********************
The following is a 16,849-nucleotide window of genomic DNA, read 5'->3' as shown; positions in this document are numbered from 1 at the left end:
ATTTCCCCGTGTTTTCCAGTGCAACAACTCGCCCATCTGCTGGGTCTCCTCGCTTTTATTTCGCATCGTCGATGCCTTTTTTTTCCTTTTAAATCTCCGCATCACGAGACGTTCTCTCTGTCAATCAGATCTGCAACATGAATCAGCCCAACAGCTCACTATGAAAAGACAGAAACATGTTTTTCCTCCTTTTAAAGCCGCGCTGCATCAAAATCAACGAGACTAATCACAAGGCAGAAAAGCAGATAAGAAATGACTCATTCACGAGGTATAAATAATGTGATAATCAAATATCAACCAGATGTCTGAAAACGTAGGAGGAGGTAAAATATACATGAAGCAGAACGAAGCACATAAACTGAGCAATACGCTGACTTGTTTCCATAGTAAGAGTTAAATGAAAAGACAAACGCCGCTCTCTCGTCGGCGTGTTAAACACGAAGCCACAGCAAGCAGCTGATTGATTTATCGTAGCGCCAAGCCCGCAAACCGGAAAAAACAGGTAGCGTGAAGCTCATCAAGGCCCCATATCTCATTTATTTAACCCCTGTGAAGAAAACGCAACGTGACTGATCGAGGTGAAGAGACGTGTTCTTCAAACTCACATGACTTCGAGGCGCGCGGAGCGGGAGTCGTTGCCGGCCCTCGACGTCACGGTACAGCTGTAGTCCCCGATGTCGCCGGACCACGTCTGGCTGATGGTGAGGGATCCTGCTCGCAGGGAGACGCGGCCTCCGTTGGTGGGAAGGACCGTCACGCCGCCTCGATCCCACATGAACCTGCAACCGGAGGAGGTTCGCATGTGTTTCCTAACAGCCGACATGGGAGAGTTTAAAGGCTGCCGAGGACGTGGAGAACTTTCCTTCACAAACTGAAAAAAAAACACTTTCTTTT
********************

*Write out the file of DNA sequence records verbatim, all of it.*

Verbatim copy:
The following is a 16,849-nucleotide window of genomic DNA, read 5'->3' as shown; positions in this document are numbered from 1 at the left end:
ATTTCCCCGTGTTTTCCAGTGCAACAACTCGCCCATCTGCTGGGTCTCCTCGCTTTTATTTCGCATCGTCGATGCCTTTTTTTTCCTTTTAAATCTCCGCATCACGAGACGTTCTCTCTGTCAATCAGATCTGCAACATGAATCAGCCCAACAGCTCACTATGAAAAGACAGAAACATGTTTTTCCTCCTTTTAAAGCCGCGCTGCATCAAAATCAACGAGACTAATCACAAGGCAGAAAAGCAGATAAGAAATGACTCATTCACGAGGTATAAATAATGTGATAATCAAATATCAACCAGATGTCTGAAAACGTAGGAGGAGGTAAAATATACATGAAGCAGAACGAAGCACATAAACTGAGCAATACGCTGACTTGTTTCCATAGTAAGAGTTAAATGAAAAGACAAACGCCGCTCTCTCGTCGGCGTGTTAAACACGAAGCCACAGCAAGCAGCTGATTGATTTATCGTAGCGCCAAGCCCGCAAACCGGAAAAAACAGGTAGCGTGAAGCTCATCAAGGCCCCATATCTCATTTATTTAACCCCTGTGAAGAAAACGCAACGTGACTGATCGAGGTGAAGAGACGTGTTCTTCAAACTCACATGACTTCGAGGCGCGCGGAGCGGGAGTCGTTGCCGGCCCTCGACGTCACGGTACAGCTGTAGTCCCCGATGTCGCCGGACCACGTCTGGCTGATGGTGAGGGATCCTGCTCGCAGGGAGACGCGGCCTCCGTTGGTGGGAAGGACCGTCACGCCGCCTCGATCCCACATGAACCTGCAACCGGAGGAGGTTCGCATGTGTTTCCTAACAGCCGACATGGGAGAGTTTAAAGGCTGCCGAGGACGTGGAGAACTTTCCTTCACAAACTGAAAAAAAAACACTTTCTTTT